Florida Hawksbill Project at Palm Beach Zoo

On Tuesday, Palm Beach Zoo Biologist Larry Wood climbed on board Deep Obsession in search of hawksbill sea turtles with hopes of attaching transmitters to at least one turtle.

 hawksbill sea turtle head

Within 3 minutes of our first dive on Breakers I spotted a young hawksbill swimming over the reef. Larry calmly approached and was able to capture the little gal (we assumed “she” was female since there are generally more female turtles in the population and they tend to be more feisty!)



Once we had the turtle on board, measurements and shell preparation began. The carapace (dorsal shell) must be completely dry prior to transmitter application. It must also be slightly “buffed” to allow for adhesion. While her carapace was prepared by Kelly (biologist from the Loggerhead Marinelife Center), Larry took measurements of  her width, length, head, and many other features. This little turtle had been captured and tagged approximately one year ago and has grown 6cm since…she must be finding plenty to eat!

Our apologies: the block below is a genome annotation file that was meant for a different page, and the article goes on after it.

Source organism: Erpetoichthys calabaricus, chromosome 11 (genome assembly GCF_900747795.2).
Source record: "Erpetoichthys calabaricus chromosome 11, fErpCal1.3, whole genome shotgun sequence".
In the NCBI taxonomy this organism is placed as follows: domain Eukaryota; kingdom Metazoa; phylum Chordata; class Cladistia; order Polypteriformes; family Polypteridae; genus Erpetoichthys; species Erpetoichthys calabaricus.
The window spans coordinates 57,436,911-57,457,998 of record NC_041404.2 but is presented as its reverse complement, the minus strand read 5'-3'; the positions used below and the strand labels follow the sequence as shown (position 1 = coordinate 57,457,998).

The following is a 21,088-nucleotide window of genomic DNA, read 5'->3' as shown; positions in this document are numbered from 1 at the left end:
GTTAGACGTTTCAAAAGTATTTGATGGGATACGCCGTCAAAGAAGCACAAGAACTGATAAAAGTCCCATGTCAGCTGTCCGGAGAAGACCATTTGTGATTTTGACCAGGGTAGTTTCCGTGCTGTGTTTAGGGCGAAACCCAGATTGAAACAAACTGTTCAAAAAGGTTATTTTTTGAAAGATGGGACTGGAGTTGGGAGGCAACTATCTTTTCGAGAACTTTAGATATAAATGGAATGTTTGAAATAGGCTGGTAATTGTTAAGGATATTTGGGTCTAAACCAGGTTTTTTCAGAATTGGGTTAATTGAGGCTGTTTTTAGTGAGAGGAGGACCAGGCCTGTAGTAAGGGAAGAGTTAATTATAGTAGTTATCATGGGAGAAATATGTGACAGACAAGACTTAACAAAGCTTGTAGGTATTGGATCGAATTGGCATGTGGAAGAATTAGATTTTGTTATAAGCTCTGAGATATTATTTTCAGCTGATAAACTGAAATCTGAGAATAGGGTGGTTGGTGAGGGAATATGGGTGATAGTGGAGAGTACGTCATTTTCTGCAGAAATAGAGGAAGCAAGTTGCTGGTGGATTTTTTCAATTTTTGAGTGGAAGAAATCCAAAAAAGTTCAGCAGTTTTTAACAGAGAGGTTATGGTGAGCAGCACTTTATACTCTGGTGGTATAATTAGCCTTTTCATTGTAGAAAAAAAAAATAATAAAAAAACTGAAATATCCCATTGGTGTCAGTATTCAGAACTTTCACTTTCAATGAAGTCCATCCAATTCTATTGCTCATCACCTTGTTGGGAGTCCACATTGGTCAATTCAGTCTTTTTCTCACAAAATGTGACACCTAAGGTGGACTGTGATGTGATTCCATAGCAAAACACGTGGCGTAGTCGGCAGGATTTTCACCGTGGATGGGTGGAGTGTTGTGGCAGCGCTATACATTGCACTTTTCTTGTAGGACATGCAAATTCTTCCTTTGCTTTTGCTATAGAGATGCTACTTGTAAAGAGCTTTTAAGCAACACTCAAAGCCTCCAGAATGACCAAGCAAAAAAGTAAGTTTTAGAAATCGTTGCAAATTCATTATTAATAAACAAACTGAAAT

After the turtle’s carapace had dried, Larry and Kelly applied the special glue/epoxy to the transmitter and placed it high on the turtle’s back. The glue takes about 1 1/2 hours to dry so Larry stayed on board with the newly named “Cassidy” while the rest of us went in search of another hawksbill on Flower Gardens.


One of Larry’s long-time, dedicated assistants Kay captured our next hawksbill named “Delilah.” This turtle was a lot calmer and made the transmitter application process run smoothly. Both turtles were returned to their capture sites and happily swam home.


Larry reports today that both transmitters are transmitting successfully!!! Hopefully we will be able to watch where Cassidy and Delilah hang out along the Palm Beaches and perhaps view their travel outside of Florida waters.


*Please remember that all of the people shown handling these turtles are authorized to do so under a permit. It is illegal to pursue, touch, or harass these animals in the wild. Hawksbill sea turtles are protected by State and Federal Law.